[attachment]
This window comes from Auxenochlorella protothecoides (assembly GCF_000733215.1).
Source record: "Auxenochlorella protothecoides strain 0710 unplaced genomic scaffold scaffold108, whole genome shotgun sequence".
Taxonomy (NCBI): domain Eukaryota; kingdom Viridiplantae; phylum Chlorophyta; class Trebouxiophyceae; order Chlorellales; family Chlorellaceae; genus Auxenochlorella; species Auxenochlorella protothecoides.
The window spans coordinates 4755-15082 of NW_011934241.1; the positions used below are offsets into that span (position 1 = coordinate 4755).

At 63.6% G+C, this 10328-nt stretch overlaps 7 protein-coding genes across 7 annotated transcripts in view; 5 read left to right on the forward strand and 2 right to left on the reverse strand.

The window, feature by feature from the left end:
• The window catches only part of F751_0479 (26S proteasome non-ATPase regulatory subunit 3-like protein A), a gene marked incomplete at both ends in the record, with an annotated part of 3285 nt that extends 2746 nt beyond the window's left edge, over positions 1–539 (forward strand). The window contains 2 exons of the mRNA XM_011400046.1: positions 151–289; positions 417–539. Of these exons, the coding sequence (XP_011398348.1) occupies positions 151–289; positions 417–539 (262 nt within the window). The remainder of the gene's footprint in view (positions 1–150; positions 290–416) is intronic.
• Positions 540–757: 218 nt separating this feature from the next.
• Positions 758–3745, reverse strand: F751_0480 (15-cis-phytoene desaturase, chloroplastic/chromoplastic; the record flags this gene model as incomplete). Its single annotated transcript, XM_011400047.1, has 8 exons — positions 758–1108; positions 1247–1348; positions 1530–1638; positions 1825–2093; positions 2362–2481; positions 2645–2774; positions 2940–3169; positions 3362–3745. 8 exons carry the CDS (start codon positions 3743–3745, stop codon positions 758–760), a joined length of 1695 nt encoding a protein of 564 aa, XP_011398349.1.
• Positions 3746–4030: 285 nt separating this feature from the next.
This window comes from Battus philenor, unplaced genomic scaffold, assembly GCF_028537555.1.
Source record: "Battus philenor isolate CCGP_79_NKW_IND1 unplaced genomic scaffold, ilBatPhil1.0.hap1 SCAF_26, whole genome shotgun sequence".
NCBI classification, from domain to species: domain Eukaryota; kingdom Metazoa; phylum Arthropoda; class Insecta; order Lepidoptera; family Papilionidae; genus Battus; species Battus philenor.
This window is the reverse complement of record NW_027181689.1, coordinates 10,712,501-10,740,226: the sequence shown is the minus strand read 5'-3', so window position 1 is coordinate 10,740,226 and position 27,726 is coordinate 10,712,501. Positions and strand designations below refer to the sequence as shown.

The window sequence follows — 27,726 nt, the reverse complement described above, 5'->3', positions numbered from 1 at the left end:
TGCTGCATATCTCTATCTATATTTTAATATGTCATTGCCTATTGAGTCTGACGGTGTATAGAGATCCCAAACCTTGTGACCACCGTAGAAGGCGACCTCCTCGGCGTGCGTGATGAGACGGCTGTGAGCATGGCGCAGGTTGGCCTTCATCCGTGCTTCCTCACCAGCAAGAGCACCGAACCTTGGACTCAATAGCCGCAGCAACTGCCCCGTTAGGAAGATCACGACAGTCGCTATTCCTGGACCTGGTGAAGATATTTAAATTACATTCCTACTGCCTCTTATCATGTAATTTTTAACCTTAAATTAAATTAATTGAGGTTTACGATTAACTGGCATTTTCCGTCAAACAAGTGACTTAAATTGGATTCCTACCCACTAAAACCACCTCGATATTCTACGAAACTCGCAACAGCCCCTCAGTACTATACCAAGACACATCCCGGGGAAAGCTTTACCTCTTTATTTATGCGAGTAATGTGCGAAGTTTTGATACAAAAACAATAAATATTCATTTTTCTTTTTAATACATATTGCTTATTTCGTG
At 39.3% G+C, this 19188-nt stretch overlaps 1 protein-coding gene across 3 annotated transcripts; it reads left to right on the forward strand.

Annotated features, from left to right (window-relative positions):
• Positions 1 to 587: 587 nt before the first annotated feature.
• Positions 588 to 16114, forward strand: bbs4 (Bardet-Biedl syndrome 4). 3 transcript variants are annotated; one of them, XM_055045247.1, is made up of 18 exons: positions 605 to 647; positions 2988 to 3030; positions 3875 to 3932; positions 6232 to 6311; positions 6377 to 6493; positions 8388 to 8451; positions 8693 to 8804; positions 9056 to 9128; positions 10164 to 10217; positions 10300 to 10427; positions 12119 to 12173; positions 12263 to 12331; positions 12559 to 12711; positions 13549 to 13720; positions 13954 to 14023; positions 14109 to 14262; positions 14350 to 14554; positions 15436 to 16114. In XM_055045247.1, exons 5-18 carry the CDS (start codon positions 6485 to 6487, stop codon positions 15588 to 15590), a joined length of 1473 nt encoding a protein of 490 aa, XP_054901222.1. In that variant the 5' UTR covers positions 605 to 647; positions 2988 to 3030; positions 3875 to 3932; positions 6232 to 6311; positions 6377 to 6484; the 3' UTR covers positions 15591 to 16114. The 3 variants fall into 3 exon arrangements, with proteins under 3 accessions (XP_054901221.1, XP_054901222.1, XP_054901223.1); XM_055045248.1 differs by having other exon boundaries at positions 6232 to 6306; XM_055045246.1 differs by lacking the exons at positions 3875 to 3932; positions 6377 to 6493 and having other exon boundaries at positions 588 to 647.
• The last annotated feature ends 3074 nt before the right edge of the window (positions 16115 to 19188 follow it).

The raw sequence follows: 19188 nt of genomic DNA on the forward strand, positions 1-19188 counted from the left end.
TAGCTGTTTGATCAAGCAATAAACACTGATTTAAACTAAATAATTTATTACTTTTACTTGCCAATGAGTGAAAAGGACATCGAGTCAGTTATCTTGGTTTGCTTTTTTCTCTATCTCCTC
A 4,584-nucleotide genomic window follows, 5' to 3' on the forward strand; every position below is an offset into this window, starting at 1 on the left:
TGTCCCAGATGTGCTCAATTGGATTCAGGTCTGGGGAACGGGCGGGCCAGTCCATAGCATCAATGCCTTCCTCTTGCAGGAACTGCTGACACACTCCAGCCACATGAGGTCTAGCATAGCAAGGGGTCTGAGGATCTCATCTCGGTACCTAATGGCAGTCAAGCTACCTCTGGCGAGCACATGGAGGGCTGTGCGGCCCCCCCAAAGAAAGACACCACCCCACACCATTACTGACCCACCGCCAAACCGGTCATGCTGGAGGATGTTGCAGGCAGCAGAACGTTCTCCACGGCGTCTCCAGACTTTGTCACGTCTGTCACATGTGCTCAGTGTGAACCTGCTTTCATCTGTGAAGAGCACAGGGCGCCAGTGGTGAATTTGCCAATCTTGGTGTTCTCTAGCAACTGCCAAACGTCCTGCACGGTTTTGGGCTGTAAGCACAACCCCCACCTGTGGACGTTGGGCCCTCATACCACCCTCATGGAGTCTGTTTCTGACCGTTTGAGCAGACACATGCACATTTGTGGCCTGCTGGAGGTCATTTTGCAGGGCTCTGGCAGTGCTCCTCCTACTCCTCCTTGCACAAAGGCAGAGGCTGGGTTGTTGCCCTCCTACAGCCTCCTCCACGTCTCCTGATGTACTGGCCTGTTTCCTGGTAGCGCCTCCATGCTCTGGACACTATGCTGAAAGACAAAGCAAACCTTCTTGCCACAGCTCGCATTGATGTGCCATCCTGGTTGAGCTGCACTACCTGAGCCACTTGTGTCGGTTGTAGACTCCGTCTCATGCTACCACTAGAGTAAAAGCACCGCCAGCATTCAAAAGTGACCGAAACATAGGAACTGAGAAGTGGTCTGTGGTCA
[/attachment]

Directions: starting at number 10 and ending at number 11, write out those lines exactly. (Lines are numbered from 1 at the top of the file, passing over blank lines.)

• Positions 3746–4030: 285 nt separating this feature from the next.
This window comes from Battus philenor, unplaced genomic scaffold, assembly GCF_028537555.1.